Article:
County Council facing a budget deficit of over €20m due to Covid-19 crisis

June 28th, 2020 7:10 AM

By Kieran O'Mahony

Chief executive Tim Lucey: figures are ‘pretty stark’

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CORK County Council is facing a precarious financial position with an estimate budget deficit of between €23m to €30m that could take the local authority five to six years to recover from.

At a meeting of the local authority last week, chief executive Tim Lucey described the figures as  ‘pretty stark’ and not to be underestimated as the Council tries to come out of the post Covid-19 lockdown.

Head of finance, Lorraine Lynch, who outlined the financial situation to councillors, said their rates income has been severely impacted by the impact of Covid-19 with reductions of up to €20m. She said that they have estimated that there will be a reduction of 54% of rate income for the Council.

‘There’s a current rates waiver at the moment for three months until June 27th but some businesses may not be able to open, or will open on a phased basis, and this will impact on our ability to collect rates as well as their ability to pay them,’ said Ms Lynch.She said that goods and services account for €106m of the county’s income and she has estimated that parking fines and charges have an estimated loss of €1m, while leisure and tourism facilities also have an estimated loss of €1m. The overall estimated loss of income is between €6m to €8m and the 2020 budget is already being balanced with €2.3m for reserves of €7.3m.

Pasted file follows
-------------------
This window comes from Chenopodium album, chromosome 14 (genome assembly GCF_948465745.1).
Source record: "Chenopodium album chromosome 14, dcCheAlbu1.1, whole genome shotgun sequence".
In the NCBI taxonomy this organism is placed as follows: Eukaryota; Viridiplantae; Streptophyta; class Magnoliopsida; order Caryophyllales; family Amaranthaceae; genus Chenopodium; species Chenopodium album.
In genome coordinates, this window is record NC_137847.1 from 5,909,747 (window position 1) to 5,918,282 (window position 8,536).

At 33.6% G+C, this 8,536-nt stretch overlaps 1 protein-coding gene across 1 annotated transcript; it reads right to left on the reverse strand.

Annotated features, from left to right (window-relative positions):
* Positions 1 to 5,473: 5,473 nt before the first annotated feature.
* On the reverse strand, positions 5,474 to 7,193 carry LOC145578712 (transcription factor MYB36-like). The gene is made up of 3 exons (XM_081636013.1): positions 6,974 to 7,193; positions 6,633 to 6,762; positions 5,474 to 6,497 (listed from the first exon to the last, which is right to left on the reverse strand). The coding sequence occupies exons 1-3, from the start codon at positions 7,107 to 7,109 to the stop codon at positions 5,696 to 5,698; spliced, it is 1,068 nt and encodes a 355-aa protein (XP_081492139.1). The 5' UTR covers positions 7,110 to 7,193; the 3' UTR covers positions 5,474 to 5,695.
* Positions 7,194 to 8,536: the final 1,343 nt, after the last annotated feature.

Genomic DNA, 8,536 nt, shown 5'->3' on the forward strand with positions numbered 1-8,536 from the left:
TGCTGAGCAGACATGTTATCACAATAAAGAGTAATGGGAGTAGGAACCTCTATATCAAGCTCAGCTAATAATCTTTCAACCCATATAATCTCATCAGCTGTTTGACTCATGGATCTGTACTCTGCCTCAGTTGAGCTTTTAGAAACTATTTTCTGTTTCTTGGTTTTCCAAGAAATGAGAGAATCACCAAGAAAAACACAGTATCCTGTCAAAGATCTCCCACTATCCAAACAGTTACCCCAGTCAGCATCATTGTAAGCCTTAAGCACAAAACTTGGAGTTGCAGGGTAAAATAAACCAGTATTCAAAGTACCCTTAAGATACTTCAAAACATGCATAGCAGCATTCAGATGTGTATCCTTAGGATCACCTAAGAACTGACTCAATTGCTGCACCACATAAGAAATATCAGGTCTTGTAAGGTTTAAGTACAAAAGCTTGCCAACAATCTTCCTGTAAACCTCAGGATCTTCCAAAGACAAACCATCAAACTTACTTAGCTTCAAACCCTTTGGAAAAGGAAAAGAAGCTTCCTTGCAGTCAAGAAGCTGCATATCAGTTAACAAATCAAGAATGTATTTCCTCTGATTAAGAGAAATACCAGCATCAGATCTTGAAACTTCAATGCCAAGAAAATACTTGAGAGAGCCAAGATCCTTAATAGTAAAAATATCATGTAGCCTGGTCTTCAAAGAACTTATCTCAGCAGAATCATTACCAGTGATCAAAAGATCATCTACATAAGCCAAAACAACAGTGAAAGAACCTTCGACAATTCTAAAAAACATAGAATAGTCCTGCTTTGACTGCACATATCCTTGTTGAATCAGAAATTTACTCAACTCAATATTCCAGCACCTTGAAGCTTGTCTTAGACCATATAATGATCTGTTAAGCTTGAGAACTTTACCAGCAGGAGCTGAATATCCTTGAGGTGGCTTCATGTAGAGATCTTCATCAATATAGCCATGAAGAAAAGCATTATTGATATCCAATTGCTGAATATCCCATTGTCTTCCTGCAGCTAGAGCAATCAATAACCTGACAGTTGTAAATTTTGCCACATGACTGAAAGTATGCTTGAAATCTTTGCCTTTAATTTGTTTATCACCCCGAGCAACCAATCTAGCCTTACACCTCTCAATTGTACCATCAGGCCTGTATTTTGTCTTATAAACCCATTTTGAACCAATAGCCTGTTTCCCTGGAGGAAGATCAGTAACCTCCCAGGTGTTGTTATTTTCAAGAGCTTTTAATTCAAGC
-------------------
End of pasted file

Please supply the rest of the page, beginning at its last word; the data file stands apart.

Some services could also be impacted due to the deficit.

‘If we have a deficit we’ll have to claw it back and without national funding we will have a serious deficit. We just don’t know what our income will be for 2020,’ said Ms Lynch.

Cllr Alan Coleman (Ind) said it was the ‘most sobering’ financial report he’s seen since becoming a county councillor.

‘To face into next year with no reserves and a deficit is a frightening scenario and it’s hitting Cork County Council very hard.

‘We need to use all political power to make sure the local authority is supported,’ said Cllr Coleman.

Cllr Seamus McGrath (FF) said it is important that the public are aware of the ‘grave financial’ situation facing the Council and that it is quite clear that local authorities across the country are going to need greater support.

His colleague, Cllr Gillian Coughlan described the report as ‘sobering’ and echoed his call to write to the Government requesting financial support. But she also said they need to lobby hard at an EU level setting out their deficit and where the expenses were incurred.

‘It’s simply asking for money and there’s no need to beat around the bush. We have incurred expenses, now is the time to actually ask and the evidence and report is there. We should strive ahead for financial support in the very short term,’ said Cllr Coughlan

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